October 5, 2007

Faithful Lines / Shirley Vogler Meister

Junk mail can offer worthwhile reflections

Shirley Vogler MeisterPeople with computers know how annoying it is to receive superfluous messages, especially when it’s “junk mail.”

However, many non-computer-users are also irked by “junk” in snail-mail so they have some idea of what computer users face when receiving an abundance of unnecessary mail.

Perhaps more technologically-gifted persons than I am have foolproof ways to reduce what is often referred to as “spam.”

I’m not looking for that because, now and then, I also receive “spam” that is very worthwhile.

I share one here. This came from a Catholic friend in Indianapolis, who sends only what she knows I will appreciate.

What follows is the message in that e-mail. As with many such messages “making the rounds” electronically, the man who speaks is not identified. Nor do we learn what type of seminar he is leading. However, that doesn’t matter since the message is what’s important:

“A well-known speaker started his seminar by holding up a $20 bill. He asked, ‘Who would like this $20?’ Hands went up. He said, ‘I am going to give this $20 to one of you, but first let me do this.’ He crumpled the $20 bill then asked, ‘Who still wants it?’ No one lowered their hands. He added, ‘What if I do this?’ He dropped it on the ground and began to grind it into the floor with his shoe.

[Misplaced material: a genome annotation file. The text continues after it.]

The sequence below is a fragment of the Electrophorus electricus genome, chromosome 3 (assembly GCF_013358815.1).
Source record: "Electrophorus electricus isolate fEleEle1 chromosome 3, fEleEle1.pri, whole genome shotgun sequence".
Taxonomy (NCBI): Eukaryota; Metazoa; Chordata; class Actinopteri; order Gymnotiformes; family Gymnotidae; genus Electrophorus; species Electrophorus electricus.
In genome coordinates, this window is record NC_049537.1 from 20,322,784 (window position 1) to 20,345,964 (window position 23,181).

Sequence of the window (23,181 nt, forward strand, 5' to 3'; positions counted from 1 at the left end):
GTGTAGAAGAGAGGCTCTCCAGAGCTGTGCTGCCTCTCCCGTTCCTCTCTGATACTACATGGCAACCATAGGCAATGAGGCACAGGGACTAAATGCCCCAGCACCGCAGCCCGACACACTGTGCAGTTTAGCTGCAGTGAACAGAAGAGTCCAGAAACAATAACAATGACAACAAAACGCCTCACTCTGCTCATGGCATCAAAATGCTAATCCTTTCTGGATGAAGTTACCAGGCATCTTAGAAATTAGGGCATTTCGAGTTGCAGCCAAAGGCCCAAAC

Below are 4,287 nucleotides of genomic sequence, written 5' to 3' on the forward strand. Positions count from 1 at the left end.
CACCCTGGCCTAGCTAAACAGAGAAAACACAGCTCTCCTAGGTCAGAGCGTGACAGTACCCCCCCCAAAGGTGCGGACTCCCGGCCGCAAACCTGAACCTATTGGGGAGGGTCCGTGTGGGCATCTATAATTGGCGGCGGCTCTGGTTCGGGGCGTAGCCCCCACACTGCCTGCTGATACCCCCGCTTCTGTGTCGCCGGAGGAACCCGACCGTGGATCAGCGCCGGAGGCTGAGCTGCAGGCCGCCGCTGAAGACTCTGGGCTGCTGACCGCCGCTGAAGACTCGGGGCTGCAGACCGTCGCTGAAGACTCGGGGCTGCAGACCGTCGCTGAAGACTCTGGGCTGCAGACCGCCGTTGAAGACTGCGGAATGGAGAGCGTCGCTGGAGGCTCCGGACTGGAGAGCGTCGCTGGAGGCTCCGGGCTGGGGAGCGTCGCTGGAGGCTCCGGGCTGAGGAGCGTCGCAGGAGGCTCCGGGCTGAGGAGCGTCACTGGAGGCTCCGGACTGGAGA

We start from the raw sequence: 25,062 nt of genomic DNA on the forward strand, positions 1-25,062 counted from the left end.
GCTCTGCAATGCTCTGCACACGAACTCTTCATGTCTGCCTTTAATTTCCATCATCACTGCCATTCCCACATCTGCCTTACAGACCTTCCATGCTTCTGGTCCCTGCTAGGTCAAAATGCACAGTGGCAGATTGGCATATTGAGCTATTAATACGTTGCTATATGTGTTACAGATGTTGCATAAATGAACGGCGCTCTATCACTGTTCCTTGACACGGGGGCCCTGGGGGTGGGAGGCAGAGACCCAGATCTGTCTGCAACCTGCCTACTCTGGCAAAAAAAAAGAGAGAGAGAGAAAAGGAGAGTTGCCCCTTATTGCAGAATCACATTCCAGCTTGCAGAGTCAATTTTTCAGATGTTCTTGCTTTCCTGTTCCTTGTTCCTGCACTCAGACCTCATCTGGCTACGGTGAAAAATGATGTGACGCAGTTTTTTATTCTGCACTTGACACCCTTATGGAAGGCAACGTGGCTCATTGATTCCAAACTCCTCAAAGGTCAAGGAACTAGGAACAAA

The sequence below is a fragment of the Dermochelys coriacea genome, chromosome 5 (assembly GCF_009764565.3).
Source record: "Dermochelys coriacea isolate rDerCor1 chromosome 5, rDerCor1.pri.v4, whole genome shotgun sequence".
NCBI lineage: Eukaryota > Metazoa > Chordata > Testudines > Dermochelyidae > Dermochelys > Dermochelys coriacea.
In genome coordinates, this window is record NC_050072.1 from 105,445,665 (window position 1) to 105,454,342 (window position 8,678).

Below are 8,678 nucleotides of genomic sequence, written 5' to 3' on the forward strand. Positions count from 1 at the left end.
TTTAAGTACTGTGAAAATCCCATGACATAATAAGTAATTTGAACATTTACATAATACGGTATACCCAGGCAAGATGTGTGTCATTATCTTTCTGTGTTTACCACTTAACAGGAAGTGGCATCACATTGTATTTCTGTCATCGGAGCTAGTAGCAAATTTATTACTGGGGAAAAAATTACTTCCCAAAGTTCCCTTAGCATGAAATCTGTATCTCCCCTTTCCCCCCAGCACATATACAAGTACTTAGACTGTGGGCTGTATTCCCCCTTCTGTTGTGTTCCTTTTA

“He picked it up, crumpled and dirty, and asked, ‘Now who still wants it?’ Again the hands went up. ‘My friends, we have learned a very valuable lesson. No matter what I did to the money, you still wanted it because it did not decrease in value. It was still worth $20.

“ ‘Many times in our lives we are dropped, crumpled and ground into the dirt by the decisions we make and the circumstances that come our way. We feel as though we are worthless, but no matter what has happened or what will happen, you will never lose your value.

“ ‘Dirty or clean, crumpled or finely creased, you are still priceless to those who do love you. The worth of our lives comes not in what we do or who we know, but by who we are and whose we are. You are special. Don’t ever forget it.’ ”

The message then recommended that we count our blessings, not our problems, and remember that, “Amateurs built the ark and professionals built the Titanic,” and that, “If God brings you to it, he will bring you through it.”

These might be clichés, but they’re the truth. I am glad that I didn’t hit the delete key when this “spam” came in. If I had, you would not be reading this now.

(Shirley Vogler Meister, a member of Christ the King Parish in Indianapolis, is a regular columnist for The Criterion.) †

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